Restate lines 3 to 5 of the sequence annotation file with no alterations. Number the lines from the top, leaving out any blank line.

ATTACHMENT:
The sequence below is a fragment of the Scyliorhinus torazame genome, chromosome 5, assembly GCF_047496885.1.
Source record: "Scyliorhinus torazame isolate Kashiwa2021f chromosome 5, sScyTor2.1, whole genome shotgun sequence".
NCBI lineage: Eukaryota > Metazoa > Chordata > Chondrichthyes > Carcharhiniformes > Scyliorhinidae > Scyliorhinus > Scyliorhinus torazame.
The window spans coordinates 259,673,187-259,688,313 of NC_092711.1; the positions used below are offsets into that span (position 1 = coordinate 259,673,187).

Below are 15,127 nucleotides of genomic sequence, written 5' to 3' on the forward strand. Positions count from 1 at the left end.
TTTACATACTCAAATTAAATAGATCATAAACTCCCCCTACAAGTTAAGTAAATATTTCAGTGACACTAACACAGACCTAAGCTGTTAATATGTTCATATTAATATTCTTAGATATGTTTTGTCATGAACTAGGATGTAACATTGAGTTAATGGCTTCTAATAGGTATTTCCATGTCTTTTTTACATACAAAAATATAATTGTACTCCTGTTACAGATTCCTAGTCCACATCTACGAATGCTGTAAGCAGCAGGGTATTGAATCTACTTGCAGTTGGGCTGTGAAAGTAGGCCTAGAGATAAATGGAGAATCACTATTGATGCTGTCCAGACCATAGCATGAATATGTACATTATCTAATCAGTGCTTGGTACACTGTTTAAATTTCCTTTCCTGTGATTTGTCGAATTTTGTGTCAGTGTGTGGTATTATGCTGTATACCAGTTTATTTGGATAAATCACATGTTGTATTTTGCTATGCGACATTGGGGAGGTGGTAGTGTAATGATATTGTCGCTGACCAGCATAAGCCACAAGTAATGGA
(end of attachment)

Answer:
NCBI lineage: Eukaryota > Metazoa > Chordata > Chondrichthyes > Carcharhiniformes > Scyliorhinidae > Scyliorhinus > Scyliorhinus torazame.
The window spans coordinates 259,673,187-259,688,313 of NC_092711.1; the positions used below are offsets into that span (position 1 = coordinate 259,673,187).

Below are 15,127 nucleotides of genomic sequence, written 5' to 3' on the forward strand. Positions count from 1 at the left end.